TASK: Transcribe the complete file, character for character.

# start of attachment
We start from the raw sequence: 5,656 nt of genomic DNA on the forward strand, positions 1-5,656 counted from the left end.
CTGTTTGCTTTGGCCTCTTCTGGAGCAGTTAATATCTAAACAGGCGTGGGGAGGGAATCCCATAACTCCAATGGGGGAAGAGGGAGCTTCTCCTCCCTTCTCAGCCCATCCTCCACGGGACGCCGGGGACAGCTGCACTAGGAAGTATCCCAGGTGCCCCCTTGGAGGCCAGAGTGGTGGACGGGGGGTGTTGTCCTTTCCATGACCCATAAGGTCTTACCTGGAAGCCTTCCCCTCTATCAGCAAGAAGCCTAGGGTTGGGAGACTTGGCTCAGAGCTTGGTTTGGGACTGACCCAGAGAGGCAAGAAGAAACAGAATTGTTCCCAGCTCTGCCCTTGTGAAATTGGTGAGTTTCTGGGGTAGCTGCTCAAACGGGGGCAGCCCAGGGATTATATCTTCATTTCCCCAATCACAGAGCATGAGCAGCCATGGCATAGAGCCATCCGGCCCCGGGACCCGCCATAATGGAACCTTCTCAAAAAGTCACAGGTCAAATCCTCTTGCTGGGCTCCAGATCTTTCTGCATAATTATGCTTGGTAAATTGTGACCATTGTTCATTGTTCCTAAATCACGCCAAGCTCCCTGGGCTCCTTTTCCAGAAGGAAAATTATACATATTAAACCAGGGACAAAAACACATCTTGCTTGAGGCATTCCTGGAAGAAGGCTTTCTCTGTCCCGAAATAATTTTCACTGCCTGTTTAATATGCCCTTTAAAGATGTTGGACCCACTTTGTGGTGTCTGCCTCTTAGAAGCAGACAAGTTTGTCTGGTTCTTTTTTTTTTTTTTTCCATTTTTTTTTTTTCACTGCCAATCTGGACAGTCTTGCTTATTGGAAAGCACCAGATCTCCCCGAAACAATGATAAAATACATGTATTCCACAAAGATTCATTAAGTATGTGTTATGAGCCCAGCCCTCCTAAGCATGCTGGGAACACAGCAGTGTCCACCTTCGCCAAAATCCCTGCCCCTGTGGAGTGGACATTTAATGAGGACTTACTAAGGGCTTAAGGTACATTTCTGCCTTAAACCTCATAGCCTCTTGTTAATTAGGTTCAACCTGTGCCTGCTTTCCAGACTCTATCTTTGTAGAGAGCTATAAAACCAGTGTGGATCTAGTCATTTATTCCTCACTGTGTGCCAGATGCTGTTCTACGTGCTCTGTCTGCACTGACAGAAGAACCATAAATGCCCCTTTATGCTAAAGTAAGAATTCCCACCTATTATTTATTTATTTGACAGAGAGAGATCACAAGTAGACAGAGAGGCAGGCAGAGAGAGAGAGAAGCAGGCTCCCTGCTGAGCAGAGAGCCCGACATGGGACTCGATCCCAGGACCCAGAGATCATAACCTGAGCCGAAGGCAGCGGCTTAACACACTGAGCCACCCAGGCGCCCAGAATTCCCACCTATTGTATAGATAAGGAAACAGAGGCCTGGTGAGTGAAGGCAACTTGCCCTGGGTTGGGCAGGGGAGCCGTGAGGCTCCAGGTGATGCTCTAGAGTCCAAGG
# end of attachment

We start from the raw sequence: 5,656 nt of genomic DNA on the forward strand, positions 1-5,656 counted from the left end.
CTGTTTGCTTTGGCCTCTTCTGGAGCAGTTAATATCTAAACAGGCGTGGGGAGGGAATCCCATAACTCCAATGGGGGAAGAGGGAGCTTCTCCTCCCTTCTCAGCCCATCCTCCACGGGACGCCGGGGACAGCTGCACTAGGAAGTATCCCAGGTGCCCCCTTGGAGGCCAGAGTGGTGGACGGGGGGTGTTGTCCTTTCCATGACCCATAAGGTCTTACCTGGAAGCCTTCCCCTCTATCAGCAAGAAGCCTAGGGTTGGGAGACTTGGCTCAGAGCTTGGTTTGGGACTGACCCAGAGAGGCAAGAAGAAACAGAATTGTTCCCAGCTCTGCCCTTGTGAAATTGGTGAGTTTCTGGGGTAGCTGCTCAAACGGGGGCAGCCCAGGGATTATATCTTCATTTCCCCAATCACAGAGCATGAGCAGCCATGGCATAGAGCCATCCGGCCCCGGGACCCGCCATAATGGAACCTTCTCAAAAAGTCACAGGTCAAATCCTCTTGCTGGGCTCCAGATCTTTCTGCATAATTATGCTTGGTAAATTGTGACCATTGTTCATTGTTCCTAAATCACGCCAAGCTCCCTGGGCTCCTTTTCCAGAAGGAAAATTATACATATTAAACCAGGGACAAAAACACATCTTGCTTGAGGCATTCCTGGAAGAAGGCTTTCTCTGTCCCGAAATAATTTTCACTGCCTGTTTAATATGCCCTTTAAAGATGTTGGACCCACTTTGTGGTGTCTGCCTCTTAGAAGCAGACAAGTTTGTCTGGTTCTTTTTTTTTTTTTTTCCATTTTTTTTTTTTCACTGCCAATCTGGACAGTCTTGCTTATTGGAAAGCACCAGATCTCCCCGAAACAATGATAAAATACATGTATTCCACAAAGATTCATTAAGTATGTGTTATGAGCCCAGCCCTCCTAAGCATGCTGGGAACACAGCAGTGTCCACCTTCGCCAAAATCCCTGCCCCTGTGGAGTGGACATTTAATGAGGACTTACTAAGGGCTTAAGGTACATTTCTGCCTTAAACCTCATAGCCTCTTGTTAATTAGGTTCAACCTGTGCCTGCTTTCCAGACTCTATCTTTGTAGAGAGCTATAAAACCAGTGTGGATCTAGTCATTTATTCCTCACTGTGTGCCAGATGCTGTTCTACGTGCTCTGTCTGCACTGACAGAAGAACCATAAATGCCCCTTTATGCTAAAGTAAGAATTCCCACCTATTATTTATTTATTTGACAGAGAGAGATCACAAGTAGACAGAGAGGCAGGCAGAGAGAGAGAGAAGCAGGCTCCCTGCTGAGCAGAGAGCCCGACATGGGACTCGATCCCAGGACCCAGAGATCATAACCTGAGCCGAAGGCAGCGGCTTAACACACTGAGCCACCCAGGCGCCCAGAATTCCCACCTATTGTATAGATAAGGAAACAGAGGCCTGGTGAGTGAAGGCAACTTGCCCTGGGTTGGGCAGGGGAGCCGTGAGGCTCCAGGTGATGCTCTAGAGTCCAAGG